2017-12-28 / News

U.S. captures bronze in third leg to Melbourne

Volvo Ocean Race fleet off to Hong Kong

Sailors aboard Vestas 11th Hour Racing battle through the mighty Southern Ocean en route to Australia from South Africa during the third leg of the Volvo Ocean Race. The American boat finished third. 
SAM GREENFIELD/VOLVO OCEAN RACE Sailors aboard Vestas 11th Hour Racing battle through the mighty Southern Ocean en route to Australia from South Africa during the third leg of the Volvo Ocean Race. The American boat finished third. SAM GREENFIELD/VOLVO OCEAN RACE Passage through the notorious Southern Ocean culminated with a third consecutive podium finish for the Americans in the 2017-18 Volvo Ocean Race.

Rigorous racing from Cape Town to the Australian state capital of Melbourne challenged the crew of Vestas 11th Hour Racing, which departed Dec. 10 from South Africa. The team, led by Bristol native Charlie Enright, finished in third place on Christmas Day. The leg to Melbourne was worth double points, which moved Vestas to third place overall, just seven points from the lead.

“It was a tough leg, both physically and mentally,” said team co-founder Mark Towill, a Brown University teammate of Enright. “We are happy to be on the podium again and happy to be on land for Christmas.”

After struggling for the first few days out of Cape Town — starting in 30 knots of upwind conditions then transitioning into lighter, shifty wind— the U.S. boat caught the fleet by taking a northerly route and sailing a more favorable angle to get south by the fourth day. From there, the team sailed into the Southern Ocean in third place and held that position for thousands of miles of gybing along the Antarctic Ice Exclusion Zone. Known as the ice gates, the zone marks the southern boundary in which race officials have forbidden the yachts from crossing to prevent collisions with icebergs.

“We saw ice that was hundreds of thousands of years old when we were at the University of Cambridge last summer learning from the British Antarctic Survey,” said Danish sailor Jena Mai Hansen, a Volvo Ocean Race rookie who is onboard Vestas. “But I would like to keep it so that is the only ice we see in this race.”

That’s when strong winds and big seas pushed the sailors to their limits. During a gloomy stretch of days, the fleet faced winds in excess of 40 knots that defines the treacherous Southern Ocean.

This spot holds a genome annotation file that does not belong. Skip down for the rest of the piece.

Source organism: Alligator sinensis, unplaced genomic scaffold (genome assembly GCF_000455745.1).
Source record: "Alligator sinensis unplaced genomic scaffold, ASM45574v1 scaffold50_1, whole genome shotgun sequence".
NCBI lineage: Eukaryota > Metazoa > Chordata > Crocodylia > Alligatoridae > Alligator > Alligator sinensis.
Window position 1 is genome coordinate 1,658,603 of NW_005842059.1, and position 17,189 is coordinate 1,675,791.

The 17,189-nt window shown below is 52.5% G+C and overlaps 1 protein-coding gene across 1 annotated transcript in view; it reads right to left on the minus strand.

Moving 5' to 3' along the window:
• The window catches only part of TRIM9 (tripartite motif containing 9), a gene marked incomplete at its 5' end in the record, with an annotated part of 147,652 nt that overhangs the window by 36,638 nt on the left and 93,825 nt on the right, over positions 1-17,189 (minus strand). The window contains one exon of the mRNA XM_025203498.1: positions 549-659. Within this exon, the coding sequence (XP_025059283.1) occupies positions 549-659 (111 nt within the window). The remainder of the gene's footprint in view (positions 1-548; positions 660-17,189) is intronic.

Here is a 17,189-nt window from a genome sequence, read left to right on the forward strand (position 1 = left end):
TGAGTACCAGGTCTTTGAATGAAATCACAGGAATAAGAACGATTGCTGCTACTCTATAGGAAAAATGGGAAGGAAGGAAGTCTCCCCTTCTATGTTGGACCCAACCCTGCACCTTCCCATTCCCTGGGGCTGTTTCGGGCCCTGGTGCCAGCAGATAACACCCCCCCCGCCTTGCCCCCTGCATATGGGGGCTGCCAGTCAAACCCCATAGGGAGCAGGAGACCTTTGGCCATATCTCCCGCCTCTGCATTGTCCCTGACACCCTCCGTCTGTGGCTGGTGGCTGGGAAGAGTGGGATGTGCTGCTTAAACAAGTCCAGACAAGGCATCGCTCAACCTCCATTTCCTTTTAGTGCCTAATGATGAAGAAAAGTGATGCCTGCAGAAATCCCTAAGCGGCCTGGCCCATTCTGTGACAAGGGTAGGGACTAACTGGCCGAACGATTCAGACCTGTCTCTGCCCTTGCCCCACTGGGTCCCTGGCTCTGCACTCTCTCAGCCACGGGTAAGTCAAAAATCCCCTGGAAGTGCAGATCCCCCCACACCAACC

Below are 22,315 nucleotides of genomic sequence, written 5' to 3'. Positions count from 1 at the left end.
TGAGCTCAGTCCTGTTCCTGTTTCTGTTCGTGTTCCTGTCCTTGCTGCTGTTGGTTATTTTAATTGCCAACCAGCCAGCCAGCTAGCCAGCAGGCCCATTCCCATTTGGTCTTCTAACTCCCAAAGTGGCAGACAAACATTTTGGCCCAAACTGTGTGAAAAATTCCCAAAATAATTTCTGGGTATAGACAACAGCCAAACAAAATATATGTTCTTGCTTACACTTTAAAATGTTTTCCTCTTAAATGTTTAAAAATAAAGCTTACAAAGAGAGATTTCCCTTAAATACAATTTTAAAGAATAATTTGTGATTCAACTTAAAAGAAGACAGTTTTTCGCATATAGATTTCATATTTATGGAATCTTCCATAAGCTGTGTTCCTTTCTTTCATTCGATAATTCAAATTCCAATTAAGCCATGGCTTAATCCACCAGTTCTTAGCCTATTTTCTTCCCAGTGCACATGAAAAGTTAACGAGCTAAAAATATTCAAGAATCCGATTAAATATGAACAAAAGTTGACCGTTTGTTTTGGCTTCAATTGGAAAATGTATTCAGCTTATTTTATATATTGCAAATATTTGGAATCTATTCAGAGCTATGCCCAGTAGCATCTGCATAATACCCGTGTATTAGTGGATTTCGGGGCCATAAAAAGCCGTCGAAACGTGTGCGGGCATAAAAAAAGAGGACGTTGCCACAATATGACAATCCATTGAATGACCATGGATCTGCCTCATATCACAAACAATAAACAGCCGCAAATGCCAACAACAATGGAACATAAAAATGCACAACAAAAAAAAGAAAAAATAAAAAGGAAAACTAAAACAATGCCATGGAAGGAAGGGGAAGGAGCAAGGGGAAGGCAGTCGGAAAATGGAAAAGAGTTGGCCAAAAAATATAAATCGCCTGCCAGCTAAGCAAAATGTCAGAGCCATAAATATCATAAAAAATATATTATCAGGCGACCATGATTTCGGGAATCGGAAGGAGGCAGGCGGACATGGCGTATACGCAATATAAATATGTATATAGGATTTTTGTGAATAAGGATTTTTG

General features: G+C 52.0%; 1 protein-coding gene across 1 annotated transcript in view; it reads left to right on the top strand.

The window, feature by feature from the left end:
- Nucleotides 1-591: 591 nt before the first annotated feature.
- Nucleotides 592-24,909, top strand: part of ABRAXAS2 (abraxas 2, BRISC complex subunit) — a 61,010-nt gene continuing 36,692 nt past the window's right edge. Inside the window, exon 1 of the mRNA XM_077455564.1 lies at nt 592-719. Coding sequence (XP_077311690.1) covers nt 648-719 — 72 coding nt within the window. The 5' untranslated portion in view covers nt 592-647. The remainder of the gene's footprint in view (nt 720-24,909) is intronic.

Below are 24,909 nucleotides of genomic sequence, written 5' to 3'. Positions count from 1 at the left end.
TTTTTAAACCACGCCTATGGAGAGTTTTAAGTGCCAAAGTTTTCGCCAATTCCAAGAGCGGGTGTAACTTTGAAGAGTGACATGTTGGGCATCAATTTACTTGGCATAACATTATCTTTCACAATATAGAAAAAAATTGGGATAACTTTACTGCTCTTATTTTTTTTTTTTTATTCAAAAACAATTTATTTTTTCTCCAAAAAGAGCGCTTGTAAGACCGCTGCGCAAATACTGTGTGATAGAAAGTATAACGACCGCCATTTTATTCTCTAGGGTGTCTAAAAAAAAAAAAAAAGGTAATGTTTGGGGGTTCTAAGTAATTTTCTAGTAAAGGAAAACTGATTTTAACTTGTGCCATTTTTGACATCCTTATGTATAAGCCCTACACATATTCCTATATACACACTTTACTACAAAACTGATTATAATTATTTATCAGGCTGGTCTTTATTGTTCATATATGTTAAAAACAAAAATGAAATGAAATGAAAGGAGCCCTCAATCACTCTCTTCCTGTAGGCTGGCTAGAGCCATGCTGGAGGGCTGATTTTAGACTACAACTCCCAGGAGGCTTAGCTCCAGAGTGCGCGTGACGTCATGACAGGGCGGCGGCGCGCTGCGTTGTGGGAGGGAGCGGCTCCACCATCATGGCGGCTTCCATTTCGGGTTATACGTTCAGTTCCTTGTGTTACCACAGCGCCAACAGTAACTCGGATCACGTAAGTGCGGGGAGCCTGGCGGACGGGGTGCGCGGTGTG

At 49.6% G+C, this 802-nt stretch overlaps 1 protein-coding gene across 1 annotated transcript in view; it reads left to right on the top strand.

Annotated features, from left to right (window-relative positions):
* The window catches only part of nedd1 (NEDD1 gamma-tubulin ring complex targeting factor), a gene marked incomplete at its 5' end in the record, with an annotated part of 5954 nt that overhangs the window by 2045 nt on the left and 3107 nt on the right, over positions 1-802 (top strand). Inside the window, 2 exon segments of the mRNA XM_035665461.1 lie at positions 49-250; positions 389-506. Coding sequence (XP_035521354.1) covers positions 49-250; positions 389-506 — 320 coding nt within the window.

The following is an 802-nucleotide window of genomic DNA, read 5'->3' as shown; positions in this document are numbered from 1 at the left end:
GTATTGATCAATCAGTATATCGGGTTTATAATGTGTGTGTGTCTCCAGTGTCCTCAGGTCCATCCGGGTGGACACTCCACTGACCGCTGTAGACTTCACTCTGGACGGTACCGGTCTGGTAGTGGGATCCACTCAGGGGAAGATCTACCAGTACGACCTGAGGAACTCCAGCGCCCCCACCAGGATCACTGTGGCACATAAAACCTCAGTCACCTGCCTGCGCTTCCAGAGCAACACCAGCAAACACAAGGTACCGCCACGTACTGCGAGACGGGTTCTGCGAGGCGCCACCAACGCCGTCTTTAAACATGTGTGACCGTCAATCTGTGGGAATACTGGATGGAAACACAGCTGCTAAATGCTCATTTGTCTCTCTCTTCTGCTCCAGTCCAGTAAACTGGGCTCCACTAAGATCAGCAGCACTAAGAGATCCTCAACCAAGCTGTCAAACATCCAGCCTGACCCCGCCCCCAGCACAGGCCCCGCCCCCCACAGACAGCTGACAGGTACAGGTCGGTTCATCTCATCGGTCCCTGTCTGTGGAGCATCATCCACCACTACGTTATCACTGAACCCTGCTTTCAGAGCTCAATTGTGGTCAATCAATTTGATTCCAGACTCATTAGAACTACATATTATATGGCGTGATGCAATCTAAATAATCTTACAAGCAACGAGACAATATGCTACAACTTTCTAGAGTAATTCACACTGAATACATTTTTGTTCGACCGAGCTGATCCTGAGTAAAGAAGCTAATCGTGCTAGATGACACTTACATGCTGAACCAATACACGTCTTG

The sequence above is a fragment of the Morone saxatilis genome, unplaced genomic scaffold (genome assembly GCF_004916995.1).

“We are sending it down mountainous waves,” said onboard reporter Sam Greenfield on day five. “That is not an exaggeration. They look like something out of another world.”

Sailing as far south as possible allowed Vestas to travel the shortest distance to Melbourne, but the wind direction from astern means the trade-off is to constantly gybe in order to stay close to the ice gate.

“When it’s really windy like this, maneuvers are really expensive,” Enright said. “When you know it’s the right thing to do, but the right thing to do takes two hours and 100 percent of everybody’s effort, sometimes it’s hard to reach that conclusion. Lucky for us we bit the bullet and have stayed in touch with the group.”

The highest recorded gust on the blue boat was 50 knots, and the top boat speed was 38 knots. The crew gybed more than 30 times, including 10 maneuvers in 19 hours, with air and water temperatures below 50 degrees

“Cold, tired, stiff,” Greenfield said halfway through the leg. “Gybe after gybe after gybe. Grinding along the ice gate has turned us into a boat of the gybing dead.”

By the 11th day, Vestas passed the final ice gate and turned north for Melbourne. From there, the estimates looked like a Christmas arrival.

“It’s really nice to finally be free of the ice gates,” said Vestas navigator Simon Fisher, a Brit sailing in his fifth edition. “Now we’re looking forward to some fast sailing and getting warm.”

No one was happier than the two Australian sailors onboard, Stacey Jackson and Tom Johnson, who were excited to reach their homeland

“I really hope someone is waiting for me on the dock with a sausage with tomato sauce or a Vegemite sandwich” Jackson said 48 hours before finishing.

“I’m super excited about getting to Melbourne to see my family,” added Johnson. “The only thing on everybody’s mind right now is going fast.”

The team opted to go into stealth mode in the last push, which hides their position reports from its competitors. The leading boats MAPFRE and Dongfeng opted to turn north sooner than Vestas and Brunel, which finished fourth. When stealth mode was over, the team was sailing just 11 miles ahead of Brunel and closing the gap on Dongfeng.

It was the last stretch in the harbor in Melbourne that really pushed the sailors mentally. With warm showers and cold beers practically within sight, it was just a narrow channel full of ripping currents between the boat and the dock.

The sailors are now off to recover for a few days before proam sailing Saturday and the start of the fourth leg to Hong Kong on Jan. 2.

The fleet is expected to arrive in Narragansett Bay from Brazil in mid-May for its only North American stopover. The boats will depart Newport May 20 for the transatlantic leg to Cardiff, Wales.

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